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Physics bachelors continue to snag good-paying, satisfying jobs

19 May 2017

The lion’s share take private-sector STEM positions.

UMD commencement
Graduates celebrate commencement at the University of Maryland in 2014. Credit: Jay Baker, CC BY 2.0

Physics continues to be a good stepping-stone to employment, according to a new report by the Statistical Research Center of the American Institute of Physics (which also publishes Physics Today). Bachelor’s recipients in the US from 2013 and 2014 earned a median annual salary of $32 000 to $55 000, depending on the type of employment. Only 5% reported being unemployed.

The success in the job market comes as the number of physics degree recipients continues to grow—the 7526 bachelor’s degrees awarded in 2014 is more than double the number awarded in 1999. As in previous years, the split was close between those entering the workforce (46%) and those going straight to graduate school (54%). Of those who took jobs after completing their undergraduate education, 17% said they planned to go to graduate school later.

Nearly two-thirds of the newly employed physics bachelors took jobs in the private sector, mostly in the STEM (science, technology, engineering, and math) fields, including computer or information systems, and in such non-STEM fields as banking. The other third of graduates who entered the workforce ended up at colleges and universities, high schools, the military, and government labs.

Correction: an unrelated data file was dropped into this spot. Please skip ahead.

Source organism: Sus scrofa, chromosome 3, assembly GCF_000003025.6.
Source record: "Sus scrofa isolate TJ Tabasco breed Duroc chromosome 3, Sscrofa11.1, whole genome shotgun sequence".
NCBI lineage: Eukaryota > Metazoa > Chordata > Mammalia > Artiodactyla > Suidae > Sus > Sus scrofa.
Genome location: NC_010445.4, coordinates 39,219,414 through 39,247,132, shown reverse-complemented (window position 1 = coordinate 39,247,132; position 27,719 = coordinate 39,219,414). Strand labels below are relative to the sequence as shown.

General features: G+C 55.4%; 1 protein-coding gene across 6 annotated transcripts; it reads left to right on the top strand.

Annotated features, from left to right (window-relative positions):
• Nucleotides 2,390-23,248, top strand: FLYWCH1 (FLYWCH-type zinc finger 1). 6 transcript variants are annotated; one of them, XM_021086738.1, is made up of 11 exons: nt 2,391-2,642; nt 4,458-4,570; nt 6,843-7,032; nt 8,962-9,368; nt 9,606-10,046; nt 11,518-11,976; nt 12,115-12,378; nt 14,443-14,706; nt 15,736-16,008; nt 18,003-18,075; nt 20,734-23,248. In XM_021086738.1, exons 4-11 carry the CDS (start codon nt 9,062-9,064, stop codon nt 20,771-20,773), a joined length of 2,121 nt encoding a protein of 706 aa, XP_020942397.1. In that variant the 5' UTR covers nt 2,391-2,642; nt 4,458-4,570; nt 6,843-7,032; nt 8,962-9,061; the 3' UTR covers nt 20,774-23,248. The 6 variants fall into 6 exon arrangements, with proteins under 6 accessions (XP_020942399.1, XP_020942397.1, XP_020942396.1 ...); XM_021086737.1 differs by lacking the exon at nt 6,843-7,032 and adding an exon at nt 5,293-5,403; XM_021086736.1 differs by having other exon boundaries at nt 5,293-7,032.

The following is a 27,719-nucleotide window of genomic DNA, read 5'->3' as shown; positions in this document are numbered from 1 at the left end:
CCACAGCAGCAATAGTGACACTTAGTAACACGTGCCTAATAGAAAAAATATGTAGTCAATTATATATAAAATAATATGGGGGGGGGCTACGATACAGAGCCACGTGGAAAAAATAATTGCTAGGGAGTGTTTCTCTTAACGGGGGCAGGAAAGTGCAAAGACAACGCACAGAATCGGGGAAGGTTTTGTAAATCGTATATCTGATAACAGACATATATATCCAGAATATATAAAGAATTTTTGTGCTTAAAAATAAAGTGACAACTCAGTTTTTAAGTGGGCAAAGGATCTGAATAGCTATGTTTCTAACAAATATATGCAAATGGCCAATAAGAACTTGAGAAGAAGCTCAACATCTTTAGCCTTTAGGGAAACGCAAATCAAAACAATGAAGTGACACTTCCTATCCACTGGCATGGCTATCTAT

Nearly two-thirds of newly employed physics bachelors joined the private sector, which generally pays more than government, military, and university employers. Credit: AIP SRC

Women made up about 20% of the 14 855 new physics bachelors from the classes of 2013 and 2014. As in previous years, more women than men taught high school, and more men than women joined the military.

Across all fields of employment, respondents expressed a high degree of job satisfaction. In particular, those who took private-sector STEM positions or entered the military were satisfied with job security, the level of responsibility, the opportunity for advancement, salary and benefits, and the intellectual challenge.

Two recent reports by the National Association of Colleges and Employers (NACE) provide a snapshot of starting salaries across various STEM fields. Chemical engineers lead the pack, with newly minted bachelor’s recipients expected to earn more than $68 000 in 2017. Outside of engineering, the association projects bachelor’s-holding physicists to be the top paid, with an average starting salary exceeding $64 000. Those data are from surveys conducted of NACE’s employer members; the types of employment represent a subset of what AIP includes in its surveys.

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